SHELBYVILLE — With the help of 12 other fire departments, Shelbyville Fire Protection District battled a type of fire Tuesday for which it had no experience fighting.
That afternoon, lightning struck a large oil storage tank, containing about 3,000 gallons of crude oil southeast of Clarksburg on county road 600N, about a half mile east of county 2050E. The strike caused the top of the tank to be blown into the air, taking out a power line and barely missing a metal storage building before landing more than 100 yards to the east of the fire. The force of the landing plunged the tank three feet into the ground.
"It was a confirmed lightning strike — neighbor saw it," said Shelbyville fire engineer William "Perk" Wilson.
The department arrived on the scene about 2:20 p.m. and immediately began calling for help from other departments for water and foam chemical to smother the flames. More than 100 personnel and 25 pieces of equipment, including tankers, responded to the call. Local firefighters have not been trained for this kind of incident, but knew that the fire needed to be smothered because water alone would only spread the flames.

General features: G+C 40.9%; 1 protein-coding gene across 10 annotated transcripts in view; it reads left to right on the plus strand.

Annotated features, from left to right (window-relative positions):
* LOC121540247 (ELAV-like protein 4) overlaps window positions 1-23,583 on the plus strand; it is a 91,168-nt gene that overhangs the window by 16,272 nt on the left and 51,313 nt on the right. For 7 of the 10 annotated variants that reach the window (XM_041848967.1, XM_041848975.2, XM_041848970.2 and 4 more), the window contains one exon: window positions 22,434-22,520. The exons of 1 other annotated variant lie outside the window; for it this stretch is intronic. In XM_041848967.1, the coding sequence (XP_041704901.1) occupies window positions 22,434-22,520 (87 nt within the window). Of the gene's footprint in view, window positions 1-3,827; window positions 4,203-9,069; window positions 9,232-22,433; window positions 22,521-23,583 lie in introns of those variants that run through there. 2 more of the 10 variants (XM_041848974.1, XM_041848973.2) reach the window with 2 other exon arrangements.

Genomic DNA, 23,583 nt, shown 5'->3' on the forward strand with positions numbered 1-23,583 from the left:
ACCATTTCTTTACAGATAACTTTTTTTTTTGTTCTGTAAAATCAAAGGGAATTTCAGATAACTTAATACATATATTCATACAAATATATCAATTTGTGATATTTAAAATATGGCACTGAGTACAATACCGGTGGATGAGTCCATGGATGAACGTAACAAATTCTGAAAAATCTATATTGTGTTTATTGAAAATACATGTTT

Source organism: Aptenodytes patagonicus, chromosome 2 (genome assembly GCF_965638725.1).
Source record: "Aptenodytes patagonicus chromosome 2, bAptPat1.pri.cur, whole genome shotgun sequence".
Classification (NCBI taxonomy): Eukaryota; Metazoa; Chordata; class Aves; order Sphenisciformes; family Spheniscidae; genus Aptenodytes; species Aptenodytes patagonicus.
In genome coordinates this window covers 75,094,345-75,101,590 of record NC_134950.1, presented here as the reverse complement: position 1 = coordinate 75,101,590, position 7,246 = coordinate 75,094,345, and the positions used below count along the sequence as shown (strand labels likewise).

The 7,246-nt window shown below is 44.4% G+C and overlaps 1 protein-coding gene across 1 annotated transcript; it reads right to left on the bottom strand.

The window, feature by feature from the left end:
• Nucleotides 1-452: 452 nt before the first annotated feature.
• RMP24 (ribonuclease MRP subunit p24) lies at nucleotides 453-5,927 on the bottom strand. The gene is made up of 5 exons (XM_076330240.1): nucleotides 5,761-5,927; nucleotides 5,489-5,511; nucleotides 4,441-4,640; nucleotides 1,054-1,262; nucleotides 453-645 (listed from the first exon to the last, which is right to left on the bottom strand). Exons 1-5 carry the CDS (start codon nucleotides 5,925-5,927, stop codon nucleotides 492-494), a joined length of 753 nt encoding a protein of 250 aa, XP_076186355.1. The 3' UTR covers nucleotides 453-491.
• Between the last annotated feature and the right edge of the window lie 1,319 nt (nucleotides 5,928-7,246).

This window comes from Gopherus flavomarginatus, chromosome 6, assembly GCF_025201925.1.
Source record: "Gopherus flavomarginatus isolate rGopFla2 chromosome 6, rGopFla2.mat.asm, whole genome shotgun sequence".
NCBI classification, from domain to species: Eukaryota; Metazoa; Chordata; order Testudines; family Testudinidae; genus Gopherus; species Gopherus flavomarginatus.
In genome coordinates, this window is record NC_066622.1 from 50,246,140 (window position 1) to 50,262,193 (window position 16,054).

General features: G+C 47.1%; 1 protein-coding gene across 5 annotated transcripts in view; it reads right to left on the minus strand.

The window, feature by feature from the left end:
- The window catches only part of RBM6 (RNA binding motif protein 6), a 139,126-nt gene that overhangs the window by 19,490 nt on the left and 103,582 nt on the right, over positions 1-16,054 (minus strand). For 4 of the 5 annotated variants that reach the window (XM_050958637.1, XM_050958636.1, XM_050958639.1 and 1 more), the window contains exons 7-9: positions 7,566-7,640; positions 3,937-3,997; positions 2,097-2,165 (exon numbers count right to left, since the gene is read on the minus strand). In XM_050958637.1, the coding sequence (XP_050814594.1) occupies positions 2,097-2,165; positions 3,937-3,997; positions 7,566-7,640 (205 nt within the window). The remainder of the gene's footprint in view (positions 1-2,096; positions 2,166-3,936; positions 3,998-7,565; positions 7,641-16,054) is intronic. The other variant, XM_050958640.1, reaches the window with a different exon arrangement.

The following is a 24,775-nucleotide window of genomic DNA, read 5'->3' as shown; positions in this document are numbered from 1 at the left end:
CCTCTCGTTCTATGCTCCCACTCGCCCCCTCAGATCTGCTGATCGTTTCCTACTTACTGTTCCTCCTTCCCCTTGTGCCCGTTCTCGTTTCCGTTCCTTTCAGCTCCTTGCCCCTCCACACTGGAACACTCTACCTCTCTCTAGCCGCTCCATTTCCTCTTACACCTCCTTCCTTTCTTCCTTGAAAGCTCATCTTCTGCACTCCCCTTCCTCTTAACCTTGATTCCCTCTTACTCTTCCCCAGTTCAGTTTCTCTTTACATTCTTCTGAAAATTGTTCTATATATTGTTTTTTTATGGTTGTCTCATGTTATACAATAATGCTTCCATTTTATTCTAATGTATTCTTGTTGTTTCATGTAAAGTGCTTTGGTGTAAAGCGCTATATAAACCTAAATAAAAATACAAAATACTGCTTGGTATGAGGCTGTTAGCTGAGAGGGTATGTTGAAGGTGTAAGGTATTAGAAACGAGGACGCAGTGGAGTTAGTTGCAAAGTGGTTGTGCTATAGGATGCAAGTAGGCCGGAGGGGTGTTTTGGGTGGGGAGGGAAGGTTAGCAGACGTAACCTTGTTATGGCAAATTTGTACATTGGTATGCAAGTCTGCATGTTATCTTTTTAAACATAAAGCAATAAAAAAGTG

"In my 31 years as a firefighter, I've never seen anything like that," said Shelbyville Fire Chief Gary Lynch. "We've had small scale barrel training, but this was our first actual oil storage incident. It was pretty fast-paced."
Another concern was a nearby tank containing xylene, which is extremely flammable, and other tanks with inhibitors, which were not explosive but also were flammable.
The fire was contained to a 30-by-70-foot area thanks to an earthen dam around the storage tanks. It took a little more than four hours to get it under control.
"We had to use the water to keep those tanks cool," Lynch said.